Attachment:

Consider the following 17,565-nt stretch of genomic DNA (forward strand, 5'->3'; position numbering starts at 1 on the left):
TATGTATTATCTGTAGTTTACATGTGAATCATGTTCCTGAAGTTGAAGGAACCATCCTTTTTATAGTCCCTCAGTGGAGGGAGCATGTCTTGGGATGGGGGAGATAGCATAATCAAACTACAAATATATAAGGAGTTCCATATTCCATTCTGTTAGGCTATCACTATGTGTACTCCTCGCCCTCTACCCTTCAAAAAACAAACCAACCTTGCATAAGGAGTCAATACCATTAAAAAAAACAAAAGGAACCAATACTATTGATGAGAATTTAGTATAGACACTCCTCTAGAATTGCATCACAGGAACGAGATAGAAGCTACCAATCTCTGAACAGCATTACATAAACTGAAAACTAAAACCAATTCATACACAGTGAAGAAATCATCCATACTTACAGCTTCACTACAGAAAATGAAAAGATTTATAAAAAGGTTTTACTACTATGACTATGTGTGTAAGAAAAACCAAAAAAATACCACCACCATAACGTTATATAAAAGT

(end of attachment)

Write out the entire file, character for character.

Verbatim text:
Consider the following 17,565-nt stretch of genomic DNA (forward strand, 5'->3'; position numbering starts at 1 on the left):
TATGTATTATCTGTAGTTTACATGTGAATCATGTTCCTGAAGTTGAAGGAACCATCCTTTTTATAGTCCCTCAGTGGAGGGAGCATGTCTTGGGATGGGGGAGATAGCATAATCAAACTACAAATATATAAGGAGTTCCATATTCCATTCTGTTAGGCTATCACTATGTGTACTCCTCGCCCTCTACCCTTCAAAAAACAAACCAACCTTGCATAAGGAGTCAATACCATTAAAAAAAACAAAAGGAACCAATACTATTGATGAGAATTTAGTATAGACACTCCTCTAGAATTGCATCACAGGAACGAGATAGAAGCTACCAATCTCTGAACAGCATTACATAAACTGAAAACTAAAACCAATTCATACACAGTGAAGAAATCATCCATACTTACAGCTTCACTACAGAAAATGAAAAGATTTATAAAAAGGTTTTACTACTATGACTATGTGTGTAAGAAAAACCAAAAAAATACCACCACCATAACGTTATATAAAAGT